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N47TB — - N47TB - "That's All, Brother". The C-47 that led the flight of 800 C-47s had crossed the channel on D-Day.
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N47TB —

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N47TB - "That's All, Brother". The C-47 that led the flight of 800 C-47s had crossed the channel on D-Day.

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ken kemper
Nice photo Jeff of a most historical aircraft !!
Pierre Everaert
The "leading"aircraft on D-Day... now doing demo flights in Texas. I found some more details about the D-Day flight on line...

By the end of the first full day of the D-Day combat (July 6, 1944), more than 23,000 paratroopers had landed by parachute or gliders, most of them carried to war by one single aircraft type - the Douglas C-47.

Affectionately known as the "Gooney Bird," the C-47 was the primary military transport of the Allies during the Second World War. More than 10,000 were built, with most serving with the Army Air Forces as the C-47 Skytrain, the U.S. Navy as the R4D, and the Royal Air Force as the Dakota. The Soviet Union built 6,000 under license as the Lisunov Li-2, while even the Japanese foe built 400 - ironically under license - as the L2D.

The C-47 was sturdy, reliable, and rugged, and was capable of carrying 6,000 pounds of cargo over long distances. The C-47 served the nation with distinction for over 35 years in many guises and names. But perhaps its most important contribution was in the skies over Normandy on June 5 and 6, 1944.
Samuel Bixler
Please don't make up aircraft codes-- this is a DC3 in the ICAO list, which is what FA seems to be using in the photos database. Yes, I know it's actually a C-47.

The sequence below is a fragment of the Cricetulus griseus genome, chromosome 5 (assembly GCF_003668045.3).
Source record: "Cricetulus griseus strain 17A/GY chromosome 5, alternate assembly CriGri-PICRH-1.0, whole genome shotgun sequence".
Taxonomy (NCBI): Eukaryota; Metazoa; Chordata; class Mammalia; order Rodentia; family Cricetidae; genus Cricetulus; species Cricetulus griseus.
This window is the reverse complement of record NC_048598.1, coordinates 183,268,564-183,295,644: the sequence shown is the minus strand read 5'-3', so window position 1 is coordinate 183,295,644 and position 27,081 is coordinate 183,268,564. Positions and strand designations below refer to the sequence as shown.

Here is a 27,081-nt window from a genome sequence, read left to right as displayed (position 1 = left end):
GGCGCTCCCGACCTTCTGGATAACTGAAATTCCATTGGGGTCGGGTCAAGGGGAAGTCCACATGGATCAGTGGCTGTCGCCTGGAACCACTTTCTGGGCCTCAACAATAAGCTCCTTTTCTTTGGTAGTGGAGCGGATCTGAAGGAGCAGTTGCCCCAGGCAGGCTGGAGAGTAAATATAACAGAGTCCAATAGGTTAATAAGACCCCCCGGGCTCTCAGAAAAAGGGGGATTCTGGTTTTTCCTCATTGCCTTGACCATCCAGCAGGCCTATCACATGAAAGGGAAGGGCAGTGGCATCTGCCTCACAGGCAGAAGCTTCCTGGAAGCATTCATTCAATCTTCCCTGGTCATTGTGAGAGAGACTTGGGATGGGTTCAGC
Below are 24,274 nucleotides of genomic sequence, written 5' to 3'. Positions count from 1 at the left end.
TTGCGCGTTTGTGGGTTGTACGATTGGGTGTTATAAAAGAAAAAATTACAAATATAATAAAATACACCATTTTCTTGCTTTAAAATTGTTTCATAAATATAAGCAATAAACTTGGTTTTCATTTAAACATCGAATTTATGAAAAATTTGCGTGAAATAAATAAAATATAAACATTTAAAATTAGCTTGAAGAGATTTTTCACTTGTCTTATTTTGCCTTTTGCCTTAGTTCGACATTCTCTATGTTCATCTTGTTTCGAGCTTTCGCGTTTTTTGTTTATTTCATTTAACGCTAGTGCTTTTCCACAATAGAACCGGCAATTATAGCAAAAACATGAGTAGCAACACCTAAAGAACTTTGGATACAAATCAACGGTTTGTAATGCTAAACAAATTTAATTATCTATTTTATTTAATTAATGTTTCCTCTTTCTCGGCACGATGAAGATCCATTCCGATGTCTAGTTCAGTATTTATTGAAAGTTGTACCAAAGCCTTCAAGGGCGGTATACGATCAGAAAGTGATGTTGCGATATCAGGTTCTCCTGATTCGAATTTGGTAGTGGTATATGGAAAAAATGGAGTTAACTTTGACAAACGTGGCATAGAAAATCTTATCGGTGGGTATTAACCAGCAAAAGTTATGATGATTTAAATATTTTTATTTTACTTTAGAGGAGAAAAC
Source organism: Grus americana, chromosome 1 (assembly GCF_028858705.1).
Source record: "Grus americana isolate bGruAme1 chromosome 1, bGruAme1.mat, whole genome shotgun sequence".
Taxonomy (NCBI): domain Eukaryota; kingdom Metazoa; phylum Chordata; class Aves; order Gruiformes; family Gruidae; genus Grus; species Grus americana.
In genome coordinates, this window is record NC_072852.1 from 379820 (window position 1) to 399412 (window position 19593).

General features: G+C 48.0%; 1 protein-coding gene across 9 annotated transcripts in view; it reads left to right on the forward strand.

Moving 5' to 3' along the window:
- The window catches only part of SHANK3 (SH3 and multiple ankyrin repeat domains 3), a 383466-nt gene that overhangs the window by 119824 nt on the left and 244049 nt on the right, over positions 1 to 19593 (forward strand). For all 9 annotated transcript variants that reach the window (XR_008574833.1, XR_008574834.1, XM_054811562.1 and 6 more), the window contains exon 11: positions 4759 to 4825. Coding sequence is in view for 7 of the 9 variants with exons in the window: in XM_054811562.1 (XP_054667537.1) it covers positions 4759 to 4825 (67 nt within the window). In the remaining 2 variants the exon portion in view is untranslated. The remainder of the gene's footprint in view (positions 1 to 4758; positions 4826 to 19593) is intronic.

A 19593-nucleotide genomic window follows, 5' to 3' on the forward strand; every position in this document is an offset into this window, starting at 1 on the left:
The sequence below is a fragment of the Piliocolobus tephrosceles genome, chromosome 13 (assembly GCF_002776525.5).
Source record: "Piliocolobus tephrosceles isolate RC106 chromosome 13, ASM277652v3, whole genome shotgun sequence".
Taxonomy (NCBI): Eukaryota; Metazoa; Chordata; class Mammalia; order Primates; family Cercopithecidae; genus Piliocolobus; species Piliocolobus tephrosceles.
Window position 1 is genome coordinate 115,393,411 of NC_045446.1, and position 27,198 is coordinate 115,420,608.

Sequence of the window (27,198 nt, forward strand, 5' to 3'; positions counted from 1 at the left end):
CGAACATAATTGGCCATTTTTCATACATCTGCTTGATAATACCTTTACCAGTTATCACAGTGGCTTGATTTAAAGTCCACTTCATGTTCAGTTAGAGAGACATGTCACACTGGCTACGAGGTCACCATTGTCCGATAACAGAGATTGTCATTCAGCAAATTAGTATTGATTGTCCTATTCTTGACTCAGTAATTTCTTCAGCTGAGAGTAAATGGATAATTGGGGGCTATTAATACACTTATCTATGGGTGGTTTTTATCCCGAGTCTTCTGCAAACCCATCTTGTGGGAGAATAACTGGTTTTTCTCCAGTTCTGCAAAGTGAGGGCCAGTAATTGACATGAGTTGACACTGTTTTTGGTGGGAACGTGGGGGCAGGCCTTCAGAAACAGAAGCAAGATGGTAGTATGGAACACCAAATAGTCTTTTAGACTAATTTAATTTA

a mentor
Sorry Samuel; everyone but you are aware of the differences 'twix DC-3 & C-47. What FA and the ICAO think is irrelavent ... life happens without either of them.
a mentor
Sadly, the ICAO was created in April '47
(see https://en.wikipedia.org/wiki/International_Civil_Aviation_Organization)

all type codes prior to '47 are then 'a figment of someones imagination', easpecially for airframes with several variations.
see https://en.wikipedia.org/wiki/List_of_Douglas_DC-3_family_variants for the different types attributed to the Douglas DC-3
sal derosa
An original “work horse”!! Made with diligence and flown with determination!!!
jesse kyzer
lot of history with this ol' bird
https://www.aerialvisuals.ca/AirframeDossier.php?Serial=46794
Robin Rebhan
The famous light signal over the Channel June 6, 1944. Dit Dit Dit DAH ! Code for "V" for Victory.
Or in France Viva La France!
My father combat engineer at Normandy after making it off the beach came across a French Citizen cheering Americans, his house was bullet and shrapnel riddled. My dad said you could have been killed here! The reply was "Yes! But we would have died free!".
All I can say is I'm grateful to all those planes and pilots that made freedom possible for so many!
serge LOTH
AHHHH
serge LOTH
JEff this is not a plane ! it's a part of history!!!
Steven Miller
Jeff,
Another brilliant image perfecty exposed!

Pierre,
Thank you for the interesting history.
Thinking of D-Day and the bravery and commitment of the landing forces is hard to consider without tears of thanks for those brave souls.
a mentor
don't forget the Berlin Airlift from 26 June 1948 to 30 September 1949 to carry supplies to the people of West Berlin,

see https://en.wikipedia.org/wiki/Berlin_Blockade
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